In fact everything in the novel testifies to Turgenev's faith in humanity, without ever seeming didactic or boring. All of the characters are sympathetic, and I could imagine actually traveling with them or engaging in conversation with them. Nobody beats Dostoevsky when it comes to penetrating psychological insight and dark humor, but his characters are always on some level types, intended to personify philosophical extremes. Tolstoy always seems to be hiding a profound but nonetheless conservative morality up his sleeve. Turgenev's characters, though, are somehow more believable than either of these author's. Eugene Bazarov and Anna Sergeyevna Odintzov are extreme, intense, and difficult people, but they are not caricatures, and they are no more the center of attention than Arcady, his relatives, or Bazarov's parents. Everone is held in equal regard, but everyone is distinct. In reminds me of Ibsen, who seems to regard his characters with the same sort of passionate, humane equanimity.
In a way, Turgenev is the anti-Dostoevsky (intending no disrespect to the master); at every opportunity where he might stage a cathartic "pathetic scene"--the duel, the climactic encounter over the deathbed of one of the main characters--he stays true to the fundamentally disjointed nature of life. The characters don't kiss and make up, nor do they hurl themselves under trains, yet somehow it remains gripping and illuminating. And Turgenev doesn't succumb to the opposite temptation, namely to undermine the gravity of real feelings by interrupting these scenes with trivial details, as Flaubert does so often in "Madame Bovary" for example.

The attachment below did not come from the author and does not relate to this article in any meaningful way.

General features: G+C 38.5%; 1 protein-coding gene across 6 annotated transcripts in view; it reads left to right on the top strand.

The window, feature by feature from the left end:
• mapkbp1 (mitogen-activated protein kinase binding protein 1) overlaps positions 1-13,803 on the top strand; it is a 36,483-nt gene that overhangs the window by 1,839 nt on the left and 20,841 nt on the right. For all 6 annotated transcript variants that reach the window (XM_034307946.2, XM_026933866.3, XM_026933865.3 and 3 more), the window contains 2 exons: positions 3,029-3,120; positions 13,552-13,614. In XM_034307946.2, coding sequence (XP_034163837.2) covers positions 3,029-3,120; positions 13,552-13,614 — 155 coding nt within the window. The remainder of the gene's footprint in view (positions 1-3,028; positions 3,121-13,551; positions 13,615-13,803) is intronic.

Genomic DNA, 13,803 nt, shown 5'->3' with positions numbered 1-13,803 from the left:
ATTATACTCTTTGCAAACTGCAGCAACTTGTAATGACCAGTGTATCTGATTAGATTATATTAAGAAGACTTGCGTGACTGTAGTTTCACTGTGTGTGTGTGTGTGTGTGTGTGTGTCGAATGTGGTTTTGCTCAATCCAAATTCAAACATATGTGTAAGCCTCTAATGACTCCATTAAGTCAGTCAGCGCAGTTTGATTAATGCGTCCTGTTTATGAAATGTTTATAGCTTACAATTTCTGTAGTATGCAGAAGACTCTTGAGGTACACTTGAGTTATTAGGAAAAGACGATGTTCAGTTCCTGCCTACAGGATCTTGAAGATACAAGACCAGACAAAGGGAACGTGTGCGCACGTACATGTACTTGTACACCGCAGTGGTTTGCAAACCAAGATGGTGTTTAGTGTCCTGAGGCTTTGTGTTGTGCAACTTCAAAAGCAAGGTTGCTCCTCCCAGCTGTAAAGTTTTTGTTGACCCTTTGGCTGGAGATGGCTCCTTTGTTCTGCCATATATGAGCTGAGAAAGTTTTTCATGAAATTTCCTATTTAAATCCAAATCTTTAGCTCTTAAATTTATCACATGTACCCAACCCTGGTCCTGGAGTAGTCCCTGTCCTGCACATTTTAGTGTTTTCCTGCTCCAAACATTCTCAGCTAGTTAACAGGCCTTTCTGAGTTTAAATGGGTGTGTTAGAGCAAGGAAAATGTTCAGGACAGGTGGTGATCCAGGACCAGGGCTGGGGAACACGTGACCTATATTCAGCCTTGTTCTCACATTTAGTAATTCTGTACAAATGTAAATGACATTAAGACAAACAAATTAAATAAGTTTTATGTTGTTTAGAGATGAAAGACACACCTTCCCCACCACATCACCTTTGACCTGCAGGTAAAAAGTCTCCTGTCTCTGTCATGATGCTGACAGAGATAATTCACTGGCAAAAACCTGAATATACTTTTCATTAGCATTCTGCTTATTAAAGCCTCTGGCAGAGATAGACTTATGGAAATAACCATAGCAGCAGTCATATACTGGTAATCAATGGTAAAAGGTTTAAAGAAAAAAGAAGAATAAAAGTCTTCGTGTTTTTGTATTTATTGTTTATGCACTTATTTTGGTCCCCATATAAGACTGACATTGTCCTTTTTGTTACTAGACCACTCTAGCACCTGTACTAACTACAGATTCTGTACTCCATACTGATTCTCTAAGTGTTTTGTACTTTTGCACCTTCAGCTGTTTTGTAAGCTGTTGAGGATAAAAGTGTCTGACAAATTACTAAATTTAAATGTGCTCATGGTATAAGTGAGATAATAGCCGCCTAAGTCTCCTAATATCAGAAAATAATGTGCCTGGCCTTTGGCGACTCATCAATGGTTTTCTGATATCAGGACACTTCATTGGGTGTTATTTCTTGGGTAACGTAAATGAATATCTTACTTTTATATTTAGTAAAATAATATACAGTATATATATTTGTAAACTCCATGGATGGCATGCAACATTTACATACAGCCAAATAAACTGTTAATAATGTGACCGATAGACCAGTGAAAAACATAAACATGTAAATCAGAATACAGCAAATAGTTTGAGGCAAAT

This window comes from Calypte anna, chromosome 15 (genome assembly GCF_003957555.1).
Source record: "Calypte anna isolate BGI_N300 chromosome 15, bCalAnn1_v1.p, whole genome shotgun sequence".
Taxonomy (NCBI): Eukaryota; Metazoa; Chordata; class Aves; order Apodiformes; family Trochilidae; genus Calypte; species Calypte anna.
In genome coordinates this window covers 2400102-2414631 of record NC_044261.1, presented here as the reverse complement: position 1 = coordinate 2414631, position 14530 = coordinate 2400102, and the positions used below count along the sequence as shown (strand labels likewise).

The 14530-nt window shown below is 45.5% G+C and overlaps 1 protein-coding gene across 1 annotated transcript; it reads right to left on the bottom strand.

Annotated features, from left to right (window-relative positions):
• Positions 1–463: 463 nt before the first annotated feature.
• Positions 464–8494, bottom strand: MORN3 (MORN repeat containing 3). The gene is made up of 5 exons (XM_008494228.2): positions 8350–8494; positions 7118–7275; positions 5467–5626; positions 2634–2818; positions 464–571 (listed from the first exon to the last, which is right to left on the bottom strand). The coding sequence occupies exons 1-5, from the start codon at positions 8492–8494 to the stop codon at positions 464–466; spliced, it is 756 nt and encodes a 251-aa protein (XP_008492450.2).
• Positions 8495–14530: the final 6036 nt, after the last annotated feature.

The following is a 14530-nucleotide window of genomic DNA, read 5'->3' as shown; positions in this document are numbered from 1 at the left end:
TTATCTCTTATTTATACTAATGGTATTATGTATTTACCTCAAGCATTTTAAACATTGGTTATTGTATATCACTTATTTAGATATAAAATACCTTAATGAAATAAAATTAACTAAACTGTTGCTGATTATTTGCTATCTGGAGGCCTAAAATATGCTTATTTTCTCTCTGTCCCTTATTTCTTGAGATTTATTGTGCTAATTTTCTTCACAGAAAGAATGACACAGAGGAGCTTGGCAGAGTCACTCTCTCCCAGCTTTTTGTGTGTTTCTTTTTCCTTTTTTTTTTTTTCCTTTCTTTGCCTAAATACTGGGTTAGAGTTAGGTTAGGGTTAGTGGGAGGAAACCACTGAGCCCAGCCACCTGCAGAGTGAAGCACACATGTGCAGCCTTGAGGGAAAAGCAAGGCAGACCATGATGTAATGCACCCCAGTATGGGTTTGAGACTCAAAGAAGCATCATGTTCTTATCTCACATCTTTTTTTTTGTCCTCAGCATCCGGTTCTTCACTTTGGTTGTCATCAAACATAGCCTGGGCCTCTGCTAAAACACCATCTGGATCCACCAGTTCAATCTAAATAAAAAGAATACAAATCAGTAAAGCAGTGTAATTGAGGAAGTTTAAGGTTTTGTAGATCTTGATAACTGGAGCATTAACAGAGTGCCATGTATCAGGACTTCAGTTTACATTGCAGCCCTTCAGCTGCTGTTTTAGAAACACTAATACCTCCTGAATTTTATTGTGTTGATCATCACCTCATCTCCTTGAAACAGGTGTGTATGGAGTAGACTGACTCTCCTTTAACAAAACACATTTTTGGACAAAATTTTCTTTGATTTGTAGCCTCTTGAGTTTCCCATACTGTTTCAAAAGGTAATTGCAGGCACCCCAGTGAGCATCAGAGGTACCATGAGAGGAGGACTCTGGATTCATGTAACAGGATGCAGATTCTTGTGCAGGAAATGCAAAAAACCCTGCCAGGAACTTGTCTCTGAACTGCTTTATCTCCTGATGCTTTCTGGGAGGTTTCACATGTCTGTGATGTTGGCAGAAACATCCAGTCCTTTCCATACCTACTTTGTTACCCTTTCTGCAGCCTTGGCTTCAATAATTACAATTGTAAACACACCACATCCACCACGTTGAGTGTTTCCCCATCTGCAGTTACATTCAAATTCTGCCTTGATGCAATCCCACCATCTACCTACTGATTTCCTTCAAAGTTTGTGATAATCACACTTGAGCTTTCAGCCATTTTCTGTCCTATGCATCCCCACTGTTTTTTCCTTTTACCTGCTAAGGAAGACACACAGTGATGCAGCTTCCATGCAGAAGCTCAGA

What else can I say? There's no reason not to give this book a try if you like character driven stories that seem full of the essence of real life. Unlike other great Russian novels, this one is short, so if it's not to your taste, at least it's brief. However, I can almost guarantee that you'll wish it lasted longer, and that it'll leave you with a warm feeling inside.
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32 of 34 people found the following review helpful
5.0 out of 5 stars Underrated Masterpiece, April 13, 2010
By 
This review is from: Fathers and Sons (Oxford World's Classics) (Paperback)
There are multiple Fathers and Sons translations, and Richard Freeborn's is particularly controversial. It is certainly readable and does a remarkable job of conveying Turgenev's poetic prose. However, Freeborn tries to convey the character Bazarov's slangy speech by using Southern American dialect - a risky tactic that many will appreciate but some will loathe. Anyone looking for a worthy translation who is not bothered by this would do well to pick up Freeborn's version, but others are warned.